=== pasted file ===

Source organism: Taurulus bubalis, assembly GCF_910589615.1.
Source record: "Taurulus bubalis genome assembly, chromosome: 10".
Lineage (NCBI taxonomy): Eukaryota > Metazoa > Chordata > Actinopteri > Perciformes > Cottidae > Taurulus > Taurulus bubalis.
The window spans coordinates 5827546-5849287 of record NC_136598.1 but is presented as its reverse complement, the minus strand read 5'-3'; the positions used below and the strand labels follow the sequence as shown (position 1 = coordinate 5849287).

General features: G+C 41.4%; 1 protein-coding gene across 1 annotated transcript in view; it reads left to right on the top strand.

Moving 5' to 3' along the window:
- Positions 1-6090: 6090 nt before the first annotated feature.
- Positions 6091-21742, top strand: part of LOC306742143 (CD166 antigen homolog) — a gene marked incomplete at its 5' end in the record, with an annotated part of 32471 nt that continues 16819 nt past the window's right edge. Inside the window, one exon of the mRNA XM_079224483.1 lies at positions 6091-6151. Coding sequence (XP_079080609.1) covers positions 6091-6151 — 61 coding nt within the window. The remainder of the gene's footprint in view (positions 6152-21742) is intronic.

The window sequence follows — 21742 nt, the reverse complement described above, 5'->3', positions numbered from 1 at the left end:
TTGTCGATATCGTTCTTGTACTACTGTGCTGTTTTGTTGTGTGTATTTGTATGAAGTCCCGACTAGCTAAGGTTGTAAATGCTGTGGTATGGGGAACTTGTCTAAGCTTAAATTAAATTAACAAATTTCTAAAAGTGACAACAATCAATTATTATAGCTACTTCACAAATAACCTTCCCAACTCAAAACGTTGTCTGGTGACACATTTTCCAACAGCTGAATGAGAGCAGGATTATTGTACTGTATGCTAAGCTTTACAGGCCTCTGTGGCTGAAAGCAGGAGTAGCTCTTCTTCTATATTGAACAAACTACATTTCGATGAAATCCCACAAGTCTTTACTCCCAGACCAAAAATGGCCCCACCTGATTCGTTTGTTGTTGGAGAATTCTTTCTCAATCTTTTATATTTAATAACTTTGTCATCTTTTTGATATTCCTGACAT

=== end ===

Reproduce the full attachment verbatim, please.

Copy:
Source organism: Taurulus bubalis, assembly GCF_910589615.1.
Source record: "Taurulus bubalis genome assembly, chromosome: 10".
Lineage (NCBI taxonomy): Eukaryota > Metazoa > Chordata > Actinopteri > Perciformes > Cottidae > Taurulus > Taurulus bubalis.
The window spans coordinates 5827546-5849287 of record NC_136598.1 but is presented as its reverse complement, the minus strand read 5'-3'; the positions used below and the strand labels follow the sequence as shown (position 1 = coordinate 5849287).

General features: G+C 41.4%; 1 protein-coding gene across 1 annotated transcript in view; it reads left to right on the top strand.

Moving 5' to 3' along the window:
- Positions 1-6090: 6090 nt before the first annotated feature.
- Positions 6091-21742, top strand: part of LOC306742143 (CD166 antigen homolog) — a gene marked incomplete at its 5' end in the record, with an annotated part of 32471 nt that continues 16819 nt past the window's right edge. Inside the window, one exon of the mRNA XM_079224483.1 lies at positions 6091-6151. Coding sequence (XP_079080609.1) covers positions 6091-6151 — 61 coding nt within the window. The remainder of the gene's footprint in view (positions 6152-21742) is intronic.

The window sequence follows — 21742 nt, the reverse complement described above, 5'->3', positions numbered from 1 at the left end:
TTGTCGATATCGTTCTTGTACTACTGTGCTGTTTTGTTGTGTGTATTTGTATGAAGTCCCGACTAGCTAAGGTTGTAAATGCTGTGGTATGGGGAACTTGTCTAAGCTTAAATTAAATTAACAAATTTCTAAAAGTGACAACAATCAATTATTATAGCTACTTCACAAATAACCTTCCCAACTCAAAACGTTGTCTGGTGACACATTTTCCAACAGCTGAATGAGAGCAGGATTATTGTACTGTATGCTAAGCTTTACAGGCCTCTGTGGCTGAAAGCAGGAGTAGCTCTTCTTCTATATTGAACAAACTACATTTCGATGAAATCCCACAAGTCTTTACTCCCAGACCAAAAATGGCCCCACCTGATTCGTTTGTTGTTGGAGAATTCTTTCTCAATCTTTTATATTTAATAACTTTGTCATCTTTTTGATATTCCTGACAT